"We're putting people to work," Barrett said. "We're creating hope, and we're creating opportunity right here in the community."

Ezekiel said the company focuses on transforming neighborhoods and employing residents who've struggled to find work.

"What we want to do is we want to create hope in the community," said Jim Gaillard, Ezekiel's vice president.

Gaillard said they aim to work with people who face barriers to employment, including those who've been incarcerated, and teach them trades so they can work as electricians and carpenters.

"We train these people. Each one of these houses is a classroom for us," Gaillard said. "We want to spend money in the community."

The effort was initially dubbed a "dollar homes" program when city officials announced it in January. That's because the homes are being sold for $1 each (plus fees) to developers and nonprofit groups, who are then eligible for grants of up to $10,000 per home. But the initial name of the program caused some confusion, including among those who gathered at City Hall hoping to receive a $1 home and $10,000 in cash immediately, before completing the required restoration work.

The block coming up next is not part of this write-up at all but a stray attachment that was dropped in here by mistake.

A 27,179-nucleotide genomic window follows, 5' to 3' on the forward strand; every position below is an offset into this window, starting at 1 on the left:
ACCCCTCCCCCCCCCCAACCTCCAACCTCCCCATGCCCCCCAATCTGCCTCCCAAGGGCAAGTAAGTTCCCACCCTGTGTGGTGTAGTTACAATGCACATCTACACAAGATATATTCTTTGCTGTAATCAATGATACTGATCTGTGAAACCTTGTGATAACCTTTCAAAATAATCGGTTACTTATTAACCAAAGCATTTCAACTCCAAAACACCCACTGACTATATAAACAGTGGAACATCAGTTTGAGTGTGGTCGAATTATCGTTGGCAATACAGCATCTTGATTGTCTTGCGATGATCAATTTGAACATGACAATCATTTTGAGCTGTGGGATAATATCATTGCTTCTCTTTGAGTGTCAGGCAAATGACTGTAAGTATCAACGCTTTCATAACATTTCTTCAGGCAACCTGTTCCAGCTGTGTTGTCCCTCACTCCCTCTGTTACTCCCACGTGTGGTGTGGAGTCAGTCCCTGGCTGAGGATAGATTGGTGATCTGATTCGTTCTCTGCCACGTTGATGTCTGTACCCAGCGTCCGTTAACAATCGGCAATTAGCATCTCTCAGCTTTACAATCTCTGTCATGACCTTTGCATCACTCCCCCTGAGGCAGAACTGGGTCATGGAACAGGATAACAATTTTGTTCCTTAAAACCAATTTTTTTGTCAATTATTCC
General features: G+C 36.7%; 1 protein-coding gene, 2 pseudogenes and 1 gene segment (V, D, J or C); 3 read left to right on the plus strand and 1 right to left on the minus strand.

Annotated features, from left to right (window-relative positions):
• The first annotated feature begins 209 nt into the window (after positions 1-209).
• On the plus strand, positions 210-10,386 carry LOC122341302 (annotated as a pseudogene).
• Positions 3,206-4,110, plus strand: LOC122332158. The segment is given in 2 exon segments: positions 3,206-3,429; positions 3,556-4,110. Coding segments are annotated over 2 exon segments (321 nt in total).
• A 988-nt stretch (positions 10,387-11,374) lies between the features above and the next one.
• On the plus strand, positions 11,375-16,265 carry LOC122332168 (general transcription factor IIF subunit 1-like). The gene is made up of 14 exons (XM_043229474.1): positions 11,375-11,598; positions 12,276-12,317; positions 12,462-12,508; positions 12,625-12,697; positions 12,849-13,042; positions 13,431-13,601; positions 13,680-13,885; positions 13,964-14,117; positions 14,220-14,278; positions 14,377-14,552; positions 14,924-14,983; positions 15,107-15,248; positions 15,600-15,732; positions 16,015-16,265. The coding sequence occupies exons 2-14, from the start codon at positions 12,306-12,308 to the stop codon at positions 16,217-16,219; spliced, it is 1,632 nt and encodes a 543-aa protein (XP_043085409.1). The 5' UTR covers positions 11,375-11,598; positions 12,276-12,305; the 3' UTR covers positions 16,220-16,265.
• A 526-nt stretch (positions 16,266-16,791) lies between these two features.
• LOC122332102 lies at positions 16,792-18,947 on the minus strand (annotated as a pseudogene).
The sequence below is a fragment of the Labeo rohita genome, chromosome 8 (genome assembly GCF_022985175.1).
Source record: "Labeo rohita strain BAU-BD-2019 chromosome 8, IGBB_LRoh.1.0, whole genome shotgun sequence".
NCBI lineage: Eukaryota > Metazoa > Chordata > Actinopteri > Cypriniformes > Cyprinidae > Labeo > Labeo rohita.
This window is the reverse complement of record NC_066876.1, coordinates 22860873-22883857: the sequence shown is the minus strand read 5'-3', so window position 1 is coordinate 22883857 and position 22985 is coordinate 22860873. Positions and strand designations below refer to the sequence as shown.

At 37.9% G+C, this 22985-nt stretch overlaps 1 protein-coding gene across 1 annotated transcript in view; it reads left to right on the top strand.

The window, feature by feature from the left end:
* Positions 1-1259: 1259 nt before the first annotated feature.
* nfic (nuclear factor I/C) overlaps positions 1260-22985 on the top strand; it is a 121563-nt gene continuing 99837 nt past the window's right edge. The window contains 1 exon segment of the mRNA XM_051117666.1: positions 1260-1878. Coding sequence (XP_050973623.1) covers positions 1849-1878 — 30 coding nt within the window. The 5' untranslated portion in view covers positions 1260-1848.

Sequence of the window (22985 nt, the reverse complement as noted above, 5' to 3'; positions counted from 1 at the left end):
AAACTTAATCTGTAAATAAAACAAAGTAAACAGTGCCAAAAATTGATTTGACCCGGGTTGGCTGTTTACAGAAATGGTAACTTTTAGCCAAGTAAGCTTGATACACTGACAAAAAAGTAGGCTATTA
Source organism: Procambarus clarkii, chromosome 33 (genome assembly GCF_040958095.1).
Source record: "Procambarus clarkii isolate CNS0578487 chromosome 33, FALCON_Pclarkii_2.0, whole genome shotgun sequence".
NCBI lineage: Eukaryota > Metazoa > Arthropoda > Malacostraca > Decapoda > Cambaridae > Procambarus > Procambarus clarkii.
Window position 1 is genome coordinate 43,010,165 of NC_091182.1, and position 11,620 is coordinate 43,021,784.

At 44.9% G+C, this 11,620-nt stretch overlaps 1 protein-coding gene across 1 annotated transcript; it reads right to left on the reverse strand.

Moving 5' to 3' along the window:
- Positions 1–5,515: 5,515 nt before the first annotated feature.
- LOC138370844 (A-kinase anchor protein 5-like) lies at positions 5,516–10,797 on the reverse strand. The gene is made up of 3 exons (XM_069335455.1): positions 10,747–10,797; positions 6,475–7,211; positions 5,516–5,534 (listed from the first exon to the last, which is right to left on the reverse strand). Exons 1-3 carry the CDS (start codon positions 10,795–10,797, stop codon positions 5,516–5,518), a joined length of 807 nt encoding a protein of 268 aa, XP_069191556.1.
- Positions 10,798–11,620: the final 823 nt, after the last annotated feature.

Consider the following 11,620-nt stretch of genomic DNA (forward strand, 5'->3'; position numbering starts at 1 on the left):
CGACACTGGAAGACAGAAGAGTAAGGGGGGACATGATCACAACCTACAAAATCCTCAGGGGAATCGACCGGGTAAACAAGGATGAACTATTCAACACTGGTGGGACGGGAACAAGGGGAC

Six developers, most based in the Milwaukee area, were chosen to participate in the program. They include Ezekiel Community Development Corp., a Milwaukee-based nonprofit focused on rehabilitating foreclosed homes with the help of minority contractors and inmates who need practical work skills. Ezekiel then tries to sell the properties to first-time and low-income homeowners.

The other developers chosen were Gorman & Co.Strong Blocks Real Estate; Advance Investors; CUBE Development/ FIT Investment Group; and T.E.X LLC.

Strong Blocks specializes in rent-to-own arrangements with tenants.

The developers are required to employ some unemployed or underemployed Milwaukee residents for the work. All renovation work is supposed to be completed in the next 18 months.

The houses being renovated must be in the greater Sherman Park area, bounded by N. 60th St., N. 20th St., W. Capitol Drive and W. Lloyd St.

"Has there been progress? Yes. Is there more that needs to be done? Absolutely yes," Barrett said. "And I'm mindful of the fact that there are still far too many people who don't have jobs so they can support their families."